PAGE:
Sunday, August 31, 2014

The Universe is Contingent (And Therefore Needs an Explanation)

One common fallacy is the fallacy of composition, where one argues from the fact that each part of a thing has a certain feature to the conclusion that the whole thing has that feature. For instance, one could argue that every brick of the house is cube-shaped, therefore the house is cube-shaped. Or one could argue that each part of one's brain is unconscious, therefore the whole brain is unconscious. These inferences are fallacious.

However, I think it is worth noting that not all inferences from properties of parts to properties of the whole are invalid. If each part of a wall is made entirely of stone, then the whole wall is made entirely of stone. Similarly, if each part of the ball is entirely red, then the whole ball is entirely red. And so on.

Contingency seems to be like this, at least in this case. So here's an argument that the universe must be contingent:

Friday, August 29, 2014

Quantifier Variance and the Semantics of Quantifiers

In my previous post I explained the basic idea behind quantifier variance. Now I want to criticize it. In particular, I said I want to point out some problems with the quantifier variantist's simultaneously affirming the following two statements:

(i) the different quantifiers behave the same logically; and

(ii) the different quantifiers have different meanings.

Let's do a little basic semantics. Let's define the truth function τ[ψ]U,g relative to models U and g for the cases of quantified formulas ψ as follows. The following definitions are true for all models M, all variable assignments s, all variables x, and all formulas φ. If a formula is not assigned to T it is assigned to F:

τ : {<ψ,U,g>|ψ is a formula, U a model, g a var. assign.} → {T,F}
  • (τ-)τ[∀xφ]M,s = T ⇔ for all variable assignments s′, if for all variables v, s(v) ≠ s′(v) ⇒ v = x, then τ[φ]M,s′ = 
  • (τ-)τ[∃xφ]M,s = T ⇔ for some variable assignment s′, for all variables v, s(v) ≠ s′(v) ⇒ v = x, and τ[φ]M,s = 

Monday, August 25, 2014

Basics of Quantifier Variance

When I say that there are tables is it unambiguous what I'm saying? Quantifier variantists say no. Or at least they would say that in certain contexts it is not. In particular, the sentence is ambiguous when we are engaging in metaphysical debate about the existence of the table, as in the following case.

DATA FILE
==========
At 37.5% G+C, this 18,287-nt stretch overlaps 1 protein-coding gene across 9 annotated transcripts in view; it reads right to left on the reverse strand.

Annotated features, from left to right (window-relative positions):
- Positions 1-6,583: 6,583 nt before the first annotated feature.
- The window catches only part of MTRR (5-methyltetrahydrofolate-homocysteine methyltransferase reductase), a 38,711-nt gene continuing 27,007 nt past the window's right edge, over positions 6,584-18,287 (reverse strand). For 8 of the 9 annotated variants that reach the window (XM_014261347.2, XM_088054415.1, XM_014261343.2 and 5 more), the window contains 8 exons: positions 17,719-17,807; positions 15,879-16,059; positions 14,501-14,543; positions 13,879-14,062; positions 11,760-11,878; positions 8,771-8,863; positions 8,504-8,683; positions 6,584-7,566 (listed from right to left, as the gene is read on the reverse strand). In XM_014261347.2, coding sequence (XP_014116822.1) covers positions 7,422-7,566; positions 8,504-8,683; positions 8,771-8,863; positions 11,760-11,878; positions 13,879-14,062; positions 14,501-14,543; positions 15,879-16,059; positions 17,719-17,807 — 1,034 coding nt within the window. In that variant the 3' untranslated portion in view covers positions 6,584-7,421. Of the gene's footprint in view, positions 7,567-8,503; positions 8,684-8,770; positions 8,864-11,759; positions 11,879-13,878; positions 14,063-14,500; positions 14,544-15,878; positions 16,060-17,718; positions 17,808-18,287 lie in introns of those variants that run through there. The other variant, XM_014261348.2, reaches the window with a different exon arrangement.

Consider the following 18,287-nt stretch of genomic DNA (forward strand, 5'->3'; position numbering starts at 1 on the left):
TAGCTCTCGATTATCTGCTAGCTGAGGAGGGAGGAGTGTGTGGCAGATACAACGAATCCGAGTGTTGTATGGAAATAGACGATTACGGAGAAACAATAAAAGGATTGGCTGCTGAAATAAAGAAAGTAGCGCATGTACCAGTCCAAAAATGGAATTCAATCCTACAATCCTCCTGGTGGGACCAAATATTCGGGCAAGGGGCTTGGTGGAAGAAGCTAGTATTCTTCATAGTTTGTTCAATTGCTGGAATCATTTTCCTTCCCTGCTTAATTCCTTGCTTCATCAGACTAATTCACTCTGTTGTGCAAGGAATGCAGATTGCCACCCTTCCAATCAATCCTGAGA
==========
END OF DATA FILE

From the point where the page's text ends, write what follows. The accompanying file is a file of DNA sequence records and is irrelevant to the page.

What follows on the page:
Consider the debate between what I will call compositionalism and anti-compositionalism. Compositionalism is the thesis that there are composite material objects, while anti-compositionalism is the thesis that there are not. Take the case of a world with just a table and its parts, and suppose we are considering a form of compositionalism which says there are tables. Assume further that there are exactly n atoms which, according to this form of compositionalism, are proper parts of the table. Note that we are using a philosophical definition of 'atom', according to which an atom is a material object which has no proper parts. Anti-compositionalism says there is no table; there are just the n atoms. 

In essence, compositionalism says (A) there are n+1 distinct things (viz. the n atoms, plus the table), while anti-compositionalism says (B) there are n things and there are no more than n things. Note that (A) and (B) can be adequately translated into a quantified language which only contains variables, quantifiers, sentential connectives, and the identity sign with the usual interpretation. For example, (A) would be translated as follows:

∃x1∃x2...∃xn((x1≠x∧ ... ∧ x1≠xn+1) ∧ (x2≠x3 ∧ ...  x2≠xn+1) ∧ ... ∧ (xn≠xn+1))

Thursday, August 21, 2014

Pure Actuality

Many scholastic theologians, most notably Aquinas, make the claim that God is "pure actuality." This is supposed to do a lot of philosophical and theological "work"; it is by showing that there exists a being which is pure actuality that Aquinas is able to deduce many of the divine attributes. However, it is not immediately clear what this even means if one is not familiar with the metaphysical context of medieval philosophy.

A charitable interpreter who has read some medieval philosophy may be able to see how scholastics use this claim and identify certain inferences from this claim as being valid and others not. But it'd be nice if we had a more precise characterization of what it means to say God is 'pure actuality', so that we can see if all that Aquinas says follows actually does follow from this claim. Moreover, once we have a precise characterization of what Aquinas is even asserting, we can begin to more clearly assess the plausibility of the claim itself and whether Aquinas has established it. I propose the following definition:

  • x is pure actuality if and only if for all (intrinsic) P, if x is P then x is actually P.

For completeness and wider scope of application, I also propose the following definitions of a thing's being 'composed of' or 'having' actuality and potentiality:

  • x is composed of potentiality if and only if for some (intrinsic) P, x is P and x is potentially P
  • x is composed of actuality if and only if for some (intrinsic) P, x is P and x is actually P.